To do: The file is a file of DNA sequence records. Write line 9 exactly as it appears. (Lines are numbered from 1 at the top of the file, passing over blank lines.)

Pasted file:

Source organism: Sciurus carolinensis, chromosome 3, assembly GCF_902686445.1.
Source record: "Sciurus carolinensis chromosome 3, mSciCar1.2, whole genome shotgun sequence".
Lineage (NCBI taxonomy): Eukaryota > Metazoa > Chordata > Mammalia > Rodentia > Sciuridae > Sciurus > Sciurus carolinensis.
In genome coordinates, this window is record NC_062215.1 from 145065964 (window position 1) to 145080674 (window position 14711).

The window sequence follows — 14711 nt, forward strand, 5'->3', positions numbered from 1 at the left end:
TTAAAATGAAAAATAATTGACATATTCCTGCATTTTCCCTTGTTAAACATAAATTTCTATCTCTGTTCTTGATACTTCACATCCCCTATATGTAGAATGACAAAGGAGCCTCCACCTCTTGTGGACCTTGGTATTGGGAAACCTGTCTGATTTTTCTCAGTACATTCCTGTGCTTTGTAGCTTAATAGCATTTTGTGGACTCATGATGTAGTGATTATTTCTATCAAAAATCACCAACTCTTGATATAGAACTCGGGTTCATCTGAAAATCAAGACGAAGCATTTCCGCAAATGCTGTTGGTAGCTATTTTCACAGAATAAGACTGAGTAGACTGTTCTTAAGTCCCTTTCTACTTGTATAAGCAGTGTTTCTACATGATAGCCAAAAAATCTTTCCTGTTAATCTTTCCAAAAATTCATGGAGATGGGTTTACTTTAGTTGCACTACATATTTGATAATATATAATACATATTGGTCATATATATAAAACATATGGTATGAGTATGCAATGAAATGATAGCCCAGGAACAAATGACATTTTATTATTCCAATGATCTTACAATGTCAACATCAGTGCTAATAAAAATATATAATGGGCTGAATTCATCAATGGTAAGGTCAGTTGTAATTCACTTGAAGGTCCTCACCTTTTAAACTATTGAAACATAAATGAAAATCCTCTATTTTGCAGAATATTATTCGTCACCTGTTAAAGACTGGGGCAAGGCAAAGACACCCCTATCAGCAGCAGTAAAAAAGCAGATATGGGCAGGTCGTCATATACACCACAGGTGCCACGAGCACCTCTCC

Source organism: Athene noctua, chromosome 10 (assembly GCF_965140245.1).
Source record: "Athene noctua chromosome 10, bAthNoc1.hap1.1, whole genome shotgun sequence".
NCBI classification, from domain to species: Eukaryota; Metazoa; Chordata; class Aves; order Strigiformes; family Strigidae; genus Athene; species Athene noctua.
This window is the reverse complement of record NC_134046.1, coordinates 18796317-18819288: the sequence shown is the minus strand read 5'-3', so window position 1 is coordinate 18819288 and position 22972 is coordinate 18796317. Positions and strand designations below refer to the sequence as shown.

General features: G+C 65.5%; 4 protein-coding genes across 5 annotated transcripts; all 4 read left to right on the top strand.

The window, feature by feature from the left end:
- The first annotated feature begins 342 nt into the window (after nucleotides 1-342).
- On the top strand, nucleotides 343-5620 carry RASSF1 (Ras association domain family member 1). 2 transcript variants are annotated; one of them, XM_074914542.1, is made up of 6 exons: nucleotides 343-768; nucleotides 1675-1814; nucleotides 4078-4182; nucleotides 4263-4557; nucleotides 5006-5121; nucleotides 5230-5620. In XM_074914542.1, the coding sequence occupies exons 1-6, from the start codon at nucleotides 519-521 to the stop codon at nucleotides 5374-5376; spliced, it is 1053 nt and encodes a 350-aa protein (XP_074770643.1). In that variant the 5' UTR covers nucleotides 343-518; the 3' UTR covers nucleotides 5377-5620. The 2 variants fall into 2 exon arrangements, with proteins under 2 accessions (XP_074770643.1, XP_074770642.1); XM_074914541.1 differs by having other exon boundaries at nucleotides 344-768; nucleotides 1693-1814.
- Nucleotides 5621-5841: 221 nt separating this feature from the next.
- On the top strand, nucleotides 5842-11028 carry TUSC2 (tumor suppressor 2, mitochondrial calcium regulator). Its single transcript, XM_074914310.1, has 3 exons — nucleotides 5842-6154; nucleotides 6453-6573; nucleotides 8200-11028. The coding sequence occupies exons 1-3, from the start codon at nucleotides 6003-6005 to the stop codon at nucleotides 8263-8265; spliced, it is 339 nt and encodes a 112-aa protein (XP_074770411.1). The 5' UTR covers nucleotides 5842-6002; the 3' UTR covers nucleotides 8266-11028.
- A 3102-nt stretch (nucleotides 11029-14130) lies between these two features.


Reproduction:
NCBI classification, from domain to species: Eukaryota; Metazoa; Chordata; class Aves; order Strigiformes; family Strigidae; genus Athene; species Athene noctua.